Marina: Well, unfortunately, we haven’t got access to all those women and young girls who commit suicide or who are mentally disturbed, who are psychologically disturbed. Unfortunately we are not having access to all of them, before suicide, and after that. But as far as what we do to keep them out of that… The majority of our members, you could say more than 50 percent of them inside Afghanistan, and they are still staying there. No one of our members came from Afghanistan during the, after the last so many days because we thought that it’s a critical situation now, and if now you’re leaving people alone then it means you will never get their support. You will never…they will never trust you again, because…there’s a saying ‘a friend in need is a friend indeed.’ So when they need you…this is the time that they need moral support. …Because the majority of people who are inside Afghanistan are those people who cannot get out because they haven’t got money, because they are not, they cannot afford it, simply. So they have to stay, and they try to convince themselves so that they need moral support. This is one very important part of our work that our members in Afghanistan are doing now.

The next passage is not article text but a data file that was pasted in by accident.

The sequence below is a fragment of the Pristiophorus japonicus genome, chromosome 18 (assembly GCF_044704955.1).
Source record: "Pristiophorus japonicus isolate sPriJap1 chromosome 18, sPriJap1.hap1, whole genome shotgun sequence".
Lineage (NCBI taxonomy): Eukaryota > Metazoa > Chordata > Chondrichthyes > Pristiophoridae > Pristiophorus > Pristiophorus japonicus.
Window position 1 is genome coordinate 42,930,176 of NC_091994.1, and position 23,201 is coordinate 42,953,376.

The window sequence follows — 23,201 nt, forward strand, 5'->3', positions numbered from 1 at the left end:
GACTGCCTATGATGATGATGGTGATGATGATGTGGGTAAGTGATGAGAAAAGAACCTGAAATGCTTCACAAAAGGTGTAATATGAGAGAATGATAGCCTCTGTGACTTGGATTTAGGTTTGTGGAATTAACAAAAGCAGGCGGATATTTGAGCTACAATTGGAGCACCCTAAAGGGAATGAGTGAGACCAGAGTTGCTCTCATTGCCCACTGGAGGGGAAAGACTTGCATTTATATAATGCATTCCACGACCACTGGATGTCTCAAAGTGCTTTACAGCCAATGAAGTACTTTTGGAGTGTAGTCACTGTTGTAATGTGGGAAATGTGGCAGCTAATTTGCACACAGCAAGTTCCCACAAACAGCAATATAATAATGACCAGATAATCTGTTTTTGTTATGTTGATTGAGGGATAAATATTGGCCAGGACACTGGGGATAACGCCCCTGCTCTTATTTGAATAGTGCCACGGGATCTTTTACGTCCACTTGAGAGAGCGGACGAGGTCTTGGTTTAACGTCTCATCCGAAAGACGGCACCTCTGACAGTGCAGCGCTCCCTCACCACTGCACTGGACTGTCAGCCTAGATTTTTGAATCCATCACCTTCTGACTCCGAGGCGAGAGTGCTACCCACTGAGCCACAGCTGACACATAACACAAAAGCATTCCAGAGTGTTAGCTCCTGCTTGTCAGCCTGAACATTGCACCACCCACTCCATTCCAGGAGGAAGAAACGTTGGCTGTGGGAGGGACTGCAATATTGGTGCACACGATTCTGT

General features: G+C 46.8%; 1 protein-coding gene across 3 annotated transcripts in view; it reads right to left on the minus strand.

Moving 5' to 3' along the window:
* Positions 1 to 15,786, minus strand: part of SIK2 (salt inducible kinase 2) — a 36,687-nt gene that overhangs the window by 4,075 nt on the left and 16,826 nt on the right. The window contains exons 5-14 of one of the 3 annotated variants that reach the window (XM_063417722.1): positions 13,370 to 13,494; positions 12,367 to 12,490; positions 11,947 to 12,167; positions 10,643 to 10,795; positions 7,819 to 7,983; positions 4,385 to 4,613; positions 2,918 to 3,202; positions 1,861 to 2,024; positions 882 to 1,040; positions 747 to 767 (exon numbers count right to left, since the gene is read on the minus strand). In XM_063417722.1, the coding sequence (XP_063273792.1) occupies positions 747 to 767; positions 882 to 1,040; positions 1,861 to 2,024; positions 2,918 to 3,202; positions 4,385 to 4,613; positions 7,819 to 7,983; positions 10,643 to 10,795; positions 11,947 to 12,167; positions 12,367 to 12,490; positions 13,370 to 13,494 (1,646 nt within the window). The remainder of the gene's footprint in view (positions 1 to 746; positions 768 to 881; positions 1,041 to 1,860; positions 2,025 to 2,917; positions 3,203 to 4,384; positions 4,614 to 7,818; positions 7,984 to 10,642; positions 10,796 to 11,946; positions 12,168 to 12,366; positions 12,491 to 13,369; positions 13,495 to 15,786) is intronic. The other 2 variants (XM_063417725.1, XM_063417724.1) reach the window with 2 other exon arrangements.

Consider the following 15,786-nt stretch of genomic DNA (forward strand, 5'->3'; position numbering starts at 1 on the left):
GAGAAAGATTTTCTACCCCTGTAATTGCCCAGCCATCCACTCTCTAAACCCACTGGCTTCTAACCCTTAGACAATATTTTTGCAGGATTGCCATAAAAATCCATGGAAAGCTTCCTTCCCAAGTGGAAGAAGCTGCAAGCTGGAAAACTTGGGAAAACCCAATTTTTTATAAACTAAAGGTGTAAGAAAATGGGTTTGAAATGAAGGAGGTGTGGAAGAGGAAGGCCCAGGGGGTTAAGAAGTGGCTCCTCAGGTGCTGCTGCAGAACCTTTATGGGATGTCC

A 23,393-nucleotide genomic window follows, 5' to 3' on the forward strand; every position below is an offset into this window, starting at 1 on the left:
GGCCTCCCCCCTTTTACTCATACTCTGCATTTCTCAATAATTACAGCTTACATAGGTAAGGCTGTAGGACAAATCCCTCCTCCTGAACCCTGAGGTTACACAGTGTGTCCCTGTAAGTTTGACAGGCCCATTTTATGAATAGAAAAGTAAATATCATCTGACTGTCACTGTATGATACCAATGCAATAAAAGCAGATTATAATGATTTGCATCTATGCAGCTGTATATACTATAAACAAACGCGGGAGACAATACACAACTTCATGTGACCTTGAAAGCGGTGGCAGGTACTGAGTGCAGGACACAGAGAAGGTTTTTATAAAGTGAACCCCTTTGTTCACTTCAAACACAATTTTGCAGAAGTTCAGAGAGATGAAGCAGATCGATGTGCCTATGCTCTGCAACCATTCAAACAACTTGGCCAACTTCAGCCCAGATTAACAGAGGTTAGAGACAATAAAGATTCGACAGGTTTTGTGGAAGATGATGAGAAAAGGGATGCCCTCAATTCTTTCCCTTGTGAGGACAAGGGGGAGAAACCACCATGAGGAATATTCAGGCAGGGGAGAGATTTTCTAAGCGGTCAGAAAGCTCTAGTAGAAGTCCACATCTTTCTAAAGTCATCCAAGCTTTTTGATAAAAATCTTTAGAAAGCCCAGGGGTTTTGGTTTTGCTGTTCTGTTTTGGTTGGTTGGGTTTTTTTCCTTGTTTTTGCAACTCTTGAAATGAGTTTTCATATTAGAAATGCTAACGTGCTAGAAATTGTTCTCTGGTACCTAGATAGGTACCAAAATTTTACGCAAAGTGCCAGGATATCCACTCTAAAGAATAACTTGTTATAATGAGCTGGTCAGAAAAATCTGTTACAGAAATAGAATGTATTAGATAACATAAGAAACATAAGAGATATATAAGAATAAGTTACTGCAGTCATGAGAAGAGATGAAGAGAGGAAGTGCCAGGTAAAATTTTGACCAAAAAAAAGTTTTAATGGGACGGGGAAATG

As far as the people in Pakistan are concerned, well, we have suffering so much the joy is simply not there. But, of course, we have our traditional functions, the marriages… We celebrate the 8th of March, for example. We celebrate so many other days…which we celebrate our own traditional days, and those, of course, will certainly celebrate the first day of our year which is banned by Taliban. And this is of course…whatever we do…has the political aspects in it. The first year tradition is…we celebrate it and we celebrate it with high emotion just because to resist Taliban’s rule. We celebrated recently 19th August as the Indepence Day of Afghanistan from British rule. And we had a grand, grand musical night in Pershawar… And people were dancing and laughing and cheering and clapping, and of course this is something that gives you joy, on one hand. And on the other hand this is a resistance against Taliban. You’re listening to music, you’re dancing, at three o’clock at night, and this is the resistance part of our struggle.